We’ve had an overwhelming response to last week’s Accuracy Awards announcement. After being knee deep in data for the past several months, it was awesome to see that other people really care about this topic as much as we do. In light of this, we wanted to share some more of the detail and insights from the study.
- The most accurate expert was between 19% and 31% better than the least accurate expert, depending on the position. RB had the tightest spread while QB had the largest.
- There were drastically larger spreads when looking at individual weeks. On average, the difference between the best and worst expert was 58% for RB and 182% for TE.
- When looking purely at whether the expert’s predictions were right or wrong (i.e. with no weighting based on the value of the predictions), the spreads were considerably tighter.
- The data we’ve pulled together offers a ton of insight beyond just the summary accuracy scores that we’ve published so far.
1. A lot of experts were bunched together with very little spread in their accuracy scores. This makes sense to us. Similar to sports betting, it’s really difficult for experts to distance themselves from the pack over the long haul. But also similar to sports betting, something as small as a 5% edge can make a huge difference. How many times have you lost by a small margin in your heads up match each week? Just a few points can mean the difference between a win and a loss! A few other takeaways:
- Be wary of sites that claim their advice is 40% more accurate than other sites – especially if they’re making you pay for this advice. It’s especially concerning that some of these sites don’t publish their methodology. If you have a site that claims this and can back it up, we’d love to hear from you and enter you in our 2010 accuracy study.
- Player list size and average fantasy points per position naturally influenced the size of the spreads. We assessed 40 RB and 50 WR spots compared to 20 QB and 15 TE spots. From a “fantasy points per prediction” perspective, QB was the highest and TE was the lowest. These two factors – fewer predictions and more points per prediction – contributed to the relatively larger accuracy differences for the QB position.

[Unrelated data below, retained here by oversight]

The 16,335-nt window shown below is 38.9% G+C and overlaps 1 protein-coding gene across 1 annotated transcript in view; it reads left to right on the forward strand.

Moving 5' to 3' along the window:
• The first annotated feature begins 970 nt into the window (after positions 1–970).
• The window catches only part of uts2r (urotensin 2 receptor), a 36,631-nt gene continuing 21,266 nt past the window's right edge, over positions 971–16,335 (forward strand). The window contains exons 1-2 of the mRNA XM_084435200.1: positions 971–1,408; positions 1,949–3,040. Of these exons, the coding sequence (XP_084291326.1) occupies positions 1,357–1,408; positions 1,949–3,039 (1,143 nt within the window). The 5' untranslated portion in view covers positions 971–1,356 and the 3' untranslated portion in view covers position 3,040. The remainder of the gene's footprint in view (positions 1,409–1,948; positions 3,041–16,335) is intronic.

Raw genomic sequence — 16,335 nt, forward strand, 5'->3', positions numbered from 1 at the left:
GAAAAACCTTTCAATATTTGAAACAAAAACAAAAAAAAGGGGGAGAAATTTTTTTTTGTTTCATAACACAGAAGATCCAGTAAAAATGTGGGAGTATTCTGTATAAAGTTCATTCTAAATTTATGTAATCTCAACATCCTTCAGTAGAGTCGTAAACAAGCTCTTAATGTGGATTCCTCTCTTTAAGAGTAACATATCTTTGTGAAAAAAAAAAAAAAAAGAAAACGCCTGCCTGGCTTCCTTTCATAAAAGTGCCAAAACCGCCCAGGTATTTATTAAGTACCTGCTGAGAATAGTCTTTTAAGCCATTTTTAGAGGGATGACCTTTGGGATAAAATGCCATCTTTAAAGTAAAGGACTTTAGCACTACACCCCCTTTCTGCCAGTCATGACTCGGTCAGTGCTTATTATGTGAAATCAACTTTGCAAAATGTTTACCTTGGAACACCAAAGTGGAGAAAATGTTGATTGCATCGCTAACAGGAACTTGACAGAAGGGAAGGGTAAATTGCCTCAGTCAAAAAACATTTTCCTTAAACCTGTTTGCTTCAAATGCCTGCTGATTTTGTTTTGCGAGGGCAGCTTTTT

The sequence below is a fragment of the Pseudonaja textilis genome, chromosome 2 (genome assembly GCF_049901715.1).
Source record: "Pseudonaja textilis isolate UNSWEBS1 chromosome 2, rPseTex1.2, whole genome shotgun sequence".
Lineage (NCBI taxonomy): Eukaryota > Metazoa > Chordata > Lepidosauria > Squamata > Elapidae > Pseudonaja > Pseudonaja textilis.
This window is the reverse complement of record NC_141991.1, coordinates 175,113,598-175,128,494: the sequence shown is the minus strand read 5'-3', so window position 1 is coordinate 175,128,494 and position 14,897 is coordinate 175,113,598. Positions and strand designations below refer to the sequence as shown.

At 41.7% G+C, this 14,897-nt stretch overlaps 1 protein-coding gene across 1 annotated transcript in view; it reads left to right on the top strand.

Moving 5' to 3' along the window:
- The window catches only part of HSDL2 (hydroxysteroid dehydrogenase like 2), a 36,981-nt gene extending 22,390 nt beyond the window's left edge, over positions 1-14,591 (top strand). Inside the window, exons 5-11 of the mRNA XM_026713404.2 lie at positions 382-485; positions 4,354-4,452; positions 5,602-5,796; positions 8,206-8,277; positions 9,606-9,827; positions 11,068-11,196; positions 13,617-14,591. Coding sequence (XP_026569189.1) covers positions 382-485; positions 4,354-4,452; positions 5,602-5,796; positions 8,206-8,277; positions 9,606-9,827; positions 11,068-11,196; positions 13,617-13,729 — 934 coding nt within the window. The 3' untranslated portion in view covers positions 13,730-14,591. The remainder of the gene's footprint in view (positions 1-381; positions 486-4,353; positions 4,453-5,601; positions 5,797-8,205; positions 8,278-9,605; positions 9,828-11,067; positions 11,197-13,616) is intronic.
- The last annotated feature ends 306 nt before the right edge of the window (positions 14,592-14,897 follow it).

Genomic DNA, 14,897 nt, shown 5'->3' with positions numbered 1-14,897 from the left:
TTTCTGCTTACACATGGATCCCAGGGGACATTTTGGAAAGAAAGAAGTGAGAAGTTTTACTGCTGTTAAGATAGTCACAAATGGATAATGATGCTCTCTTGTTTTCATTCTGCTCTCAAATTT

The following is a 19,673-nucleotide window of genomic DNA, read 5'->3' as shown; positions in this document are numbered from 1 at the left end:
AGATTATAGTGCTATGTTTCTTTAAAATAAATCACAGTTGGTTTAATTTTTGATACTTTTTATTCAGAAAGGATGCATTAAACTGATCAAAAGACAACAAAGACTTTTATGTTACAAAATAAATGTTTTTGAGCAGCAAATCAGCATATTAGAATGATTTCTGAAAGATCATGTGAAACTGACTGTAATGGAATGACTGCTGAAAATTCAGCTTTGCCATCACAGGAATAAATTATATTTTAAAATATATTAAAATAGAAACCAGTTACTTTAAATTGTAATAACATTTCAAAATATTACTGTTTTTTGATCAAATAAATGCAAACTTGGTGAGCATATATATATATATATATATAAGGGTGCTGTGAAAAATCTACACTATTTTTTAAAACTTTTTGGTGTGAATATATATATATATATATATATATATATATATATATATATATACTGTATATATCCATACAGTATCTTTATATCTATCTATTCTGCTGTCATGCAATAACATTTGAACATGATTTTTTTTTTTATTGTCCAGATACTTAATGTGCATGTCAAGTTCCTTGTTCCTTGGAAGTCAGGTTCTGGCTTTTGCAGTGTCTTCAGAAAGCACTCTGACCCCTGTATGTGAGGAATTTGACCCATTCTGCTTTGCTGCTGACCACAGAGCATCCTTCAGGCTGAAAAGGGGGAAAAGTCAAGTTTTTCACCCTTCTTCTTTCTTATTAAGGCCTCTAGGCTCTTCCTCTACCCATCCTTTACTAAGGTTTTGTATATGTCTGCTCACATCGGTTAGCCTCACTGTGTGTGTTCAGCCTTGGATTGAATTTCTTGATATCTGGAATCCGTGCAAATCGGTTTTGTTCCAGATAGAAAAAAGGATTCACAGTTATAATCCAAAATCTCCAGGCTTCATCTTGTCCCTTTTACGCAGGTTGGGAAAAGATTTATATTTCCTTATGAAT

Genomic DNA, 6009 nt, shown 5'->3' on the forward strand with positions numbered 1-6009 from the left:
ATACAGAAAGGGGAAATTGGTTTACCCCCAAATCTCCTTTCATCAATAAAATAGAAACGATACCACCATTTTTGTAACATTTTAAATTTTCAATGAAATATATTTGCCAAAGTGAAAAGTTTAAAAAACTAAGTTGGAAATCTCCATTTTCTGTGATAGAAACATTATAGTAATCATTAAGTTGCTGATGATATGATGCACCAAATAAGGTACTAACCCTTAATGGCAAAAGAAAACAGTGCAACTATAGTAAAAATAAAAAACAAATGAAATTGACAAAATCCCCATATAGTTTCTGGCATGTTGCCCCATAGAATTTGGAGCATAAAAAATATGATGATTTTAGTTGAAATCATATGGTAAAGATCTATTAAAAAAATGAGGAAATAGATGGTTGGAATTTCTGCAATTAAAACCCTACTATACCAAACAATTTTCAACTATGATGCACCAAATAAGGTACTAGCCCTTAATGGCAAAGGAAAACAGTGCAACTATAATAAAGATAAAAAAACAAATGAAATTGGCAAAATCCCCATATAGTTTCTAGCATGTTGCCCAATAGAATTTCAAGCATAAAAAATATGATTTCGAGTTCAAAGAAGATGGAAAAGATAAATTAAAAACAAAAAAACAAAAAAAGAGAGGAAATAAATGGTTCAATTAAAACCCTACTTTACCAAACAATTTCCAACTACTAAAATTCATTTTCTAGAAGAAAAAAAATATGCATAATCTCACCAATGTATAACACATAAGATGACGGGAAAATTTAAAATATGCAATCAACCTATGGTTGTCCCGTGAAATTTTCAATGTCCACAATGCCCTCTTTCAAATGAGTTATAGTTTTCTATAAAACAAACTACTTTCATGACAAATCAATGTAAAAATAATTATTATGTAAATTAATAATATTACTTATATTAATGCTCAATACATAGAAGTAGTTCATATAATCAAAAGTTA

2. Similar to sports gambling again (disclaimer: we are not sports gambling site and do not promote this activity in any way, unless you’re with us in Vegas), these “fantasy cappers” can get hot and cold with their picks from week to week. The amount of variance is again related to the number of predictions that we analyze – the more predictions, the smaller the spread. This is evidence that:
- It may not be a good idea to draw hard conclusions from studies that only examine one ranking per year. This is one reason why we chose to focus on weekly rankings (16 weeks of data) vs. draft rankings (1 list per year). In the future, we’re going to track both draft and weekly rankings and keep year-to-year records.
- Despite the fact that the average edge may get smaller and smaller with the more data that we gather, I’m a strong believer that the best experts will rise up over time. Similar to poker, anyone can drag a monster pot or even win a tournament or two, but the guys that can show positive results over millions of hands are the true experts.
3. On a Win % basis, where we just calculate how often the expert was right, the spread between the best and worst expert was only 14% to 19% depending on position. We don’t use Win % as our final accuracy rating because it doesn’t incorporate the value of each prediction. When you pick a guy that scores 15 points more than the other guy, that prediction should be worth more than when you correctly predict something that only nets 1 fantasy point. Also, when looking at these numbers, please keep in mind that:
- We’re not including every possible prediction. We only score the predictions that involve at least some disagreement between the experts. There’s no reason to score the Chris Johnson vs. Kevin Faulk match-up if every expert is picking Chris Johnson. It’s also not a match-up a typical advice seeker would actually seek. So, when you look at the Win %, think of it as the expert’s ability to make the right call on decisions that are actually contemplated by fantasy players. Including all predictions would naturally improve every expert’s Win %.
4. Running this analysis just got us more curious about other insights that our data can provide. We’ll do our best to share more of this cool information as we dig through it. Here are just a few of the questions we’re hoping to answer:
- For each expert, are there certain players that they have pegged much better than other experts? Are there certain players that they just completely missed on?
- Similarly, are there certain players that the expert tended to overvalue or undervalue relative to the other experts?
- Are certain experts more likely to go against the consensus opinion than others? When they do back the underdog, are they correct more often than not?
- Which experts tend to agree or disagree with each other the most?
- When an expert misses badly on a player, does he tend to over correct the next week, or does he stick to his original opinion?
- The list is endless…we’re just getting started!
Please note that these summary numbers refer to the RB, WR, QB, and TE positions only. DST and K were evaluated and the ratings are published, but given the wide differences in league settings for these two positions, I would take the results with a grain of salt. In fact, we did not include these two positions for our Overall category.